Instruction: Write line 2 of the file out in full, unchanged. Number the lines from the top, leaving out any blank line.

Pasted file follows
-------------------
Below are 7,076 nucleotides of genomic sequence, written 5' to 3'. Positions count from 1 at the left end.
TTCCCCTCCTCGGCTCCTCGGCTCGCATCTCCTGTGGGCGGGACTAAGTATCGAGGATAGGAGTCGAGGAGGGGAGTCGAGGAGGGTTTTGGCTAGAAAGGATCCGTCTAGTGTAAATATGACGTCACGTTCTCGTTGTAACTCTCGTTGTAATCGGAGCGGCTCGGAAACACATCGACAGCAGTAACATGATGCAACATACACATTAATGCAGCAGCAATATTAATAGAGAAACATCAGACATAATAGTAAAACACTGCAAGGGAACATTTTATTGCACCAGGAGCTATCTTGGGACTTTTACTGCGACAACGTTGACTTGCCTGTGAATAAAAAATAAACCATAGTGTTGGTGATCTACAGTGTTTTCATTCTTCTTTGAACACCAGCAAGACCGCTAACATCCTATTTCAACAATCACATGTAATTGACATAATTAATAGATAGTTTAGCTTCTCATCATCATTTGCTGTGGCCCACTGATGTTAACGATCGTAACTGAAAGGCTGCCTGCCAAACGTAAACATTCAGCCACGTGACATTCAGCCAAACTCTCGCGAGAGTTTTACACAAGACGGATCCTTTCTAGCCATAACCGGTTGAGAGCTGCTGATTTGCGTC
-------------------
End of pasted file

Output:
TTCCCCTCCTCGGCTCCTCGGCTCGCATCTCCTGTGGGCGGGACTAAGTATCGAGGATAGGAGTCGAGGAGGGGAGTCGAGGAGGGTTTTGGCTAGAAAGGATCCGTCTAGTGTAAATATGACGTCACGTTCTCGTTGTAACTCTCGTTGTAATCGGAGCGGCTCGGAAACACATCGACAGCAGTAACATGATGCAACATACACATTAATGCAGCAGCAATATTAATAGAGAAACATCAGACATAATAGTAAAACACTGCAAGGGAACATTTTATTGCACCAGGAGCTATCTTGGGACTTTTACTGCGACAACGTTGACTTGCCTGTGAATAAAAAATAAACCATAGTGTTGGTGATCTACAGTGTTTTCATTCTTCTTTGAACACCAGCAAGACCGCTAACATCCTATTTCAACAATCACATGTAATTGACATAATTAATAGATAGTTTAGCTTCTCATCATCATTTGCTGTGGCCCACTGATGTTAACGATCGTAACTGAAAGGCTGCCTGCCAAACGTAAACATTCAGCCACGTGACATTCAGCCAAACTCTCGCGAGAGTTTTACACAAGACGGATCCTTTCTAGCCATAACCGGTTGAGAGCTGCTGATTTGCGTC